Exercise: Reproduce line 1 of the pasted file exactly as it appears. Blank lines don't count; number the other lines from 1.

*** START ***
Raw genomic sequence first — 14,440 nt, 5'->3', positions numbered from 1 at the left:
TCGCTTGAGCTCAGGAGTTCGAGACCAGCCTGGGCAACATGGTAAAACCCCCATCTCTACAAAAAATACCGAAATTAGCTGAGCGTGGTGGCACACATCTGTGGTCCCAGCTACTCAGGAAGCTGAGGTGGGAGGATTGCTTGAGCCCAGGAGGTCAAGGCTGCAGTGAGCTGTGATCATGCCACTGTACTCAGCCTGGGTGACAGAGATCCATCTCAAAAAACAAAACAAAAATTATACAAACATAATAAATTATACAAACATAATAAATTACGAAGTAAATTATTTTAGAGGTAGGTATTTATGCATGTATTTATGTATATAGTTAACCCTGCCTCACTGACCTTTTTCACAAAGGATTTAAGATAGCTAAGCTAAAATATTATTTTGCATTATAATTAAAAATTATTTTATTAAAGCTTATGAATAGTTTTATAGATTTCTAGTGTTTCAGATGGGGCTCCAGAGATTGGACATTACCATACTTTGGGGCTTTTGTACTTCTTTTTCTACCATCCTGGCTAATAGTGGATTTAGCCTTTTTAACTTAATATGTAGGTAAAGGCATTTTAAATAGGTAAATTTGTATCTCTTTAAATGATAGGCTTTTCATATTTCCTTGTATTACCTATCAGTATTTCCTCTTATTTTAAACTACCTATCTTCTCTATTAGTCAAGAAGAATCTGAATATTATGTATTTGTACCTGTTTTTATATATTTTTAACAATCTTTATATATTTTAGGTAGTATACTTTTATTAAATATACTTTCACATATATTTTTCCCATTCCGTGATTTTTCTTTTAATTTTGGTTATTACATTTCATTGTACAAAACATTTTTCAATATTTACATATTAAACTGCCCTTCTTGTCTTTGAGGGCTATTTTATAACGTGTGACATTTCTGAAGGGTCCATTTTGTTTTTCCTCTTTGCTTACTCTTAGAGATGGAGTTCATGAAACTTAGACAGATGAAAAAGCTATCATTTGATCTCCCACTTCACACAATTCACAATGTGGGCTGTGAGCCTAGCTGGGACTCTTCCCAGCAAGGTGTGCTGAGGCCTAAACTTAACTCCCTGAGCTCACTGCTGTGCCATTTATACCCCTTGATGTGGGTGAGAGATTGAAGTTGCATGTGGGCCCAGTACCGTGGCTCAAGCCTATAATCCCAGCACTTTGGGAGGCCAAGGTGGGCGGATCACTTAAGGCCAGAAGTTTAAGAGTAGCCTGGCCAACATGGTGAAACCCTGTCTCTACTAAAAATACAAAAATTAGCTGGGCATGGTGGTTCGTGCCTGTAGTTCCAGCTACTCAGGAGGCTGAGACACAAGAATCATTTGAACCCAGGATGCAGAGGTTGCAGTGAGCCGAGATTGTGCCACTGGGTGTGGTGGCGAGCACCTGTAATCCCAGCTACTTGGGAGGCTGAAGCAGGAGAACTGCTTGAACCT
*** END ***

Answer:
Raw genomic sequence first — 14,440 nt, 5'->3', positions numbered from 1 at the left: